Now I am working on KZ650 chassis now , modifying some parts, and calculating, and drawing all adapters I have to order to be made: for Zephyr 550 swingarm, for shocks, and so on. This work needs some concentration, and it’s result doesn’t looks impressive. However, it has some interesting moments. For example, I decided to check, if Zephyr 550 swingarm has symmetrically positioned shock mounts. One may say: what might be easier, just put straight rod to shock mount and check if distance between rod and sleeve housing is similar on both sides. But nope, it wouldn’t work. The only parts that really must be straight and leveled in Zephyr 550 swingarm are: sleeve, its housing, and chain tension eccentrics. Swingarm mounts might be completely in place, but slightly angled to longitude axle. And even one degree of deviation on length of swingarm would end up as 9.5mm of difference. So the best idea is to make measuring depending on things that are straight for sure. So as base for my measuring I used swingarm sleeve being pulled on some fixed distance from bearings.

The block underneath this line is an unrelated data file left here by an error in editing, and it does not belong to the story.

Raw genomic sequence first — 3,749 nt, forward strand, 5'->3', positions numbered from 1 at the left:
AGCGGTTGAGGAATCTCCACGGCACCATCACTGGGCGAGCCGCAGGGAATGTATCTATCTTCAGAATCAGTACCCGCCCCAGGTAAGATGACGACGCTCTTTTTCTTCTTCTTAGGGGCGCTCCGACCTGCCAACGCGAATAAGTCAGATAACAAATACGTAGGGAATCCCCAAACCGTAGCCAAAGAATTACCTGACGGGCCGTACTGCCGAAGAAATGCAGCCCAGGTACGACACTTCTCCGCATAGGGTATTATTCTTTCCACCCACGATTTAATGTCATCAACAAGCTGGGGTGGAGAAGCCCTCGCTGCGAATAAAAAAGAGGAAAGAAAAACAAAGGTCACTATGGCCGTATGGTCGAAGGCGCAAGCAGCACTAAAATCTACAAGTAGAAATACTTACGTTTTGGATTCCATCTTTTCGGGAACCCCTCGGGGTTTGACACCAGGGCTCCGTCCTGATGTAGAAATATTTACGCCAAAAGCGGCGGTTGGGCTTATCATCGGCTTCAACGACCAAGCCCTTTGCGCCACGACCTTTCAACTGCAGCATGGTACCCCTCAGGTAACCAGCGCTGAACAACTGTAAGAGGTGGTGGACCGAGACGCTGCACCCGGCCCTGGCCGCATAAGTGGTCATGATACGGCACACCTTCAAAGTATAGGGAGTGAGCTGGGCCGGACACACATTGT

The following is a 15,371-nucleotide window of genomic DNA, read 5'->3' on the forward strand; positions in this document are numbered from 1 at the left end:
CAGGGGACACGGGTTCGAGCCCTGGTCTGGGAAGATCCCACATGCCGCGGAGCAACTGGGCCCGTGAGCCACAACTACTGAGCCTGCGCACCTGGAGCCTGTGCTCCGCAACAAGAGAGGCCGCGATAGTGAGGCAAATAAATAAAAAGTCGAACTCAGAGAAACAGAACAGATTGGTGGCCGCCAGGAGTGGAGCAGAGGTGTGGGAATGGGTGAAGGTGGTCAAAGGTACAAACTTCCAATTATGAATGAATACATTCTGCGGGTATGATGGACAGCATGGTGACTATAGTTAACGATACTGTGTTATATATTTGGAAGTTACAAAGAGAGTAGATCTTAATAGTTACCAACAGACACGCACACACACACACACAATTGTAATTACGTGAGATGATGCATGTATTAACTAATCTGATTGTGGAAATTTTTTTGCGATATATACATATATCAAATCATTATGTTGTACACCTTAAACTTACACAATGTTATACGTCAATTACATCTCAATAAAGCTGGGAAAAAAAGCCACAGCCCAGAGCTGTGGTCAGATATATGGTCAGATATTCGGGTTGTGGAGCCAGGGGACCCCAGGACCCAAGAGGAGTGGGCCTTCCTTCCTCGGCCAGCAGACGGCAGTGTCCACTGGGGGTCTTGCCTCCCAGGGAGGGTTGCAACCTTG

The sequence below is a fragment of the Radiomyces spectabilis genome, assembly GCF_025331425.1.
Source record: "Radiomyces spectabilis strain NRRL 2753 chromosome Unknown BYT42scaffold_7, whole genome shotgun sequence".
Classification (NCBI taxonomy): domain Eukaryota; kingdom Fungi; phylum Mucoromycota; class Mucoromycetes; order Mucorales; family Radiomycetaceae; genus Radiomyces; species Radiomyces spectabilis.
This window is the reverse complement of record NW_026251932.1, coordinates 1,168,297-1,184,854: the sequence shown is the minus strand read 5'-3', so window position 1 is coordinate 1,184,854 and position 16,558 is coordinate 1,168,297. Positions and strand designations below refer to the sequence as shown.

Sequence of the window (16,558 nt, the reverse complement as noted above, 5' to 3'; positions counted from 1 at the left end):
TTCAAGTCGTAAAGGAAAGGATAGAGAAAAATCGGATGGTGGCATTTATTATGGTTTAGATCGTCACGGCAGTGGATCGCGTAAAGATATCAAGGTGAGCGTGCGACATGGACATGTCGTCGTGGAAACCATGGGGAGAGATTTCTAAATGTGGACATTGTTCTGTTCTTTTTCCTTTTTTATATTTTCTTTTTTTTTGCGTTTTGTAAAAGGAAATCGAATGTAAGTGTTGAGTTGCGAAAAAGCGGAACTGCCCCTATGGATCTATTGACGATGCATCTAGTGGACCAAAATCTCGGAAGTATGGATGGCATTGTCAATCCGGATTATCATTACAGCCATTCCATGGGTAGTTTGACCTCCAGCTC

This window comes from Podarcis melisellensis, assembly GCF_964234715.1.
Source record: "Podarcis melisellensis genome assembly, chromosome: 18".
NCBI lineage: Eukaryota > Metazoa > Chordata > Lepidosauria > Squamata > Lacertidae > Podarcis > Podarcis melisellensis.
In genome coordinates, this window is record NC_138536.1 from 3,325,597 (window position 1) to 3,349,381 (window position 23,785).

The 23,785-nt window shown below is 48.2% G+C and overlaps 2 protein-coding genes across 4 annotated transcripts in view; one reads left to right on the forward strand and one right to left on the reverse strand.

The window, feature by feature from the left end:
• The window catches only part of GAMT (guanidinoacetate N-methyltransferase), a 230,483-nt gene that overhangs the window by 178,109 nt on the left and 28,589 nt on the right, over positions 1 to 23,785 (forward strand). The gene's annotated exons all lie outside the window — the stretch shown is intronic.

Then I measured distance from end of sleeve to sleeve housing and pulled sleeve from other side of housing on same distance. Beam of laser tool, that I put on sleeve, was aimed completely in same point of right shock mount.
This means that shock mount of Zephyr 550 swingarm positioned symmetrically to sleeve and its housing. To make sure that there was no mistake I put some leveled part (like wheel spacer) to sleeve housing and repeated measuring.
Little illustration of fact that eccentric’ end and sleeve/housing’ ends are in parallel planes:
My next task was to check how shocks’ mounts on swingarm match shocks’ mounts on frame. Here I had no choice, but use shock mounts on swingarm as base for laser tool. To decrease influence of fact that mounts might be not strictly perpendicular to swingarm’ sleeve I decreased distance between upper and lower mounts:
It shows that the difference between right and left pairs of shock’ mounts is around 1.5mm. This means less than 1mm of deviance from potential center of motorcycle. Really it’s nothing for frame made more than forty years ago. This even couldn’t be called an issue, as solution is built into shocks themselves: the rubbers that are placed in their lower and upper heads diminish effect of non-parallel shocks or some difference in width between upper and lower shock heads. Moreover, these rubbers could be moved to either side of shock’ head for a couple of millimeters, so position of both shocks might be adjusted to perfect.
To be continued.